June 24, 2017

Source: Bigstock

So my neighbor thought that I was being naive. Most people in these circumstances, he said, would take advantage of the opportunity to make a profit; perhaps they would get another repair that needed doing, and ascribe the cost to the repair of the damage that I had caused. All that I”€”who had spent a large portion of my career among criminals, and who had traveled in several civil wars and had made reflections on evil my favorite reading”€”could urge against his argument was that the owner of the car sounded nice on the telephone and did not give me the impression of being someone who would try to cheat me.

In fact, I wanted to put even the thought that she might do so out of my mind, for it was a useless and destructive thought. It would burrow into my mind, as I was told in my childhood that earwigs burrow into your brain upon entering your ear. Since there were earwigs in the grass, you had to learn to disregard what you were told if you wanted to lie down or go to sleep on the lawn, which I often did.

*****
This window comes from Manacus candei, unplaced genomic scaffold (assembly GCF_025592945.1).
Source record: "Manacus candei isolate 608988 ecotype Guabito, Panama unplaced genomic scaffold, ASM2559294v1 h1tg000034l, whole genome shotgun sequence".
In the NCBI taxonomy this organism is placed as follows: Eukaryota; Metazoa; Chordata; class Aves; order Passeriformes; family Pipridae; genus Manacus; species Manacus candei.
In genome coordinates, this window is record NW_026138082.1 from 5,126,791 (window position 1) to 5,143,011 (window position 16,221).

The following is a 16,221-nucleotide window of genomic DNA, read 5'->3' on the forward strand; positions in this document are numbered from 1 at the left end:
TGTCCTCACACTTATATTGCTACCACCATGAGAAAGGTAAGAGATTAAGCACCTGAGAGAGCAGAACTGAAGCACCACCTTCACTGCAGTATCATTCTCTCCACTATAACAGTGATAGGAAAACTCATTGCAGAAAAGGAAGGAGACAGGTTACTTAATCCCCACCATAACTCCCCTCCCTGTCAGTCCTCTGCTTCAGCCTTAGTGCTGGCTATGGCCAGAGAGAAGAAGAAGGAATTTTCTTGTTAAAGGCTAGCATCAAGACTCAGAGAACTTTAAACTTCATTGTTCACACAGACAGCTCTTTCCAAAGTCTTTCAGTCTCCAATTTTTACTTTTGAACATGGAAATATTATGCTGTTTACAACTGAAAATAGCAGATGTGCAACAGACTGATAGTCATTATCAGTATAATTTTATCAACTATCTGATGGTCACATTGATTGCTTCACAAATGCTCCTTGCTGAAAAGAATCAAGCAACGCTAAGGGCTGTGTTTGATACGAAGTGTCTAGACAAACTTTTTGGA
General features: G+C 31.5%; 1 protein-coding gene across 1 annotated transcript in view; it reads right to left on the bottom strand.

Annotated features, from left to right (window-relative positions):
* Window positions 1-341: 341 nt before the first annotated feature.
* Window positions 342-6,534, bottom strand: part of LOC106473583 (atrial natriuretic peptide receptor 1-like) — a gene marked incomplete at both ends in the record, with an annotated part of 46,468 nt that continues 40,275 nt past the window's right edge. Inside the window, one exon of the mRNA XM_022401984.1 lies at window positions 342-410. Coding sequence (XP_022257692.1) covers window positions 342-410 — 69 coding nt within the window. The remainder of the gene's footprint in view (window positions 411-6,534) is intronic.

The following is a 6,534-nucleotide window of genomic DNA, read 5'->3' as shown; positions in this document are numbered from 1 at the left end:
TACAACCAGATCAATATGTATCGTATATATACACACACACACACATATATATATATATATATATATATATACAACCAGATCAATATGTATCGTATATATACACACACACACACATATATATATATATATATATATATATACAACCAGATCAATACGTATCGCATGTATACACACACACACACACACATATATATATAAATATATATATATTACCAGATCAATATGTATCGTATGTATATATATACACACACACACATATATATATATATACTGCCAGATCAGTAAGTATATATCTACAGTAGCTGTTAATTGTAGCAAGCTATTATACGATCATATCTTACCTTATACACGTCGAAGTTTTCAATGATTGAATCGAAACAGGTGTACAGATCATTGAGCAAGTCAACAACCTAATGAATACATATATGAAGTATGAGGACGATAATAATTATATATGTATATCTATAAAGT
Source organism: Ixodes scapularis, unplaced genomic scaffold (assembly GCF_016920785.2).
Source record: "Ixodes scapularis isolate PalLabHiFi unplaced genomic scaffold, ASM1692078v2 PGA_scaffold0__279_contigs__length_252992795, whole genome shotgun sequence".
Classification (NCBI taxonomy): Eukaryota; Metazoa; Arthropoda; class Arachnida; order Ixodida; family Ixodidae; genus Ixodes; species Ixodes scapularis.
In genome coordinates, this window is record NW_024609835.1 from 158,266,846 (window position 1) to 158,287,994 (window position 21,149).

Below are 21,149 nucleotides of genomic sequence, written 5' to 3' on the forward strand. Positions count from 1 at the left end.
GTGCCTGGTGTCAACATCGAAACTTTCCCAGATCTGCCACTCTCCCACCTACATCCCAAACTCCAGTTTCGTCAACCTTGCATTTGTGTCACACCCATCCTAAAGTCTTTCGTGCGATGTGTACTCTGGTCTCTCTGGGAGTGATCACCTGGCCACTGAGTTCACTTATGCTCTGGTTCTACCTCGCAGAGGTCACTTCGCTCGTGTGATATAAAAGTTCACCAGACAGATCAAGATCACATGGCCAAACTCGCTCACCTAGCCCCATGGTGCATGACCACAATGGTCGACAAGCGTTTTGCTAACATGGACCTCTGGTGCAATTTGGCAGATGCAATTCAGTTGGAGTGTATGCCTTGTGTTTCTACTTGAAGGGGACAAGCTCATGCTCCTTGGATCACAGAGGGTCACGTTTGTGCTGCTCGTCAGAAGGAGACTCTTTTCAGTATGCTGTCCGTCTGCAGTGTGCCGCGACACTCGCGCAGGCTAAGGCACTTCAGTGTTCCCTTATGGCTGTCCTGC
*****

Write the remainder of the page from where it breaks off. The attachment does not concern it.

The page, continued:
I have succeeded in putting the thought that my neighbor will treat me dishonestly from my mind, in the sense that I do not for a moment believe it to be true. For me, the owner of the car has behaved as honorably as I: for example, by not claiming compensation for the waste of time and effort I have put her to, and which I would not be in a position to refuse.

I remember that Doctor Johnson says somewhere that it is better occasionally to be cheated than to trust no one. The paranoid person will occasionally be right, but he will never find equanimity.


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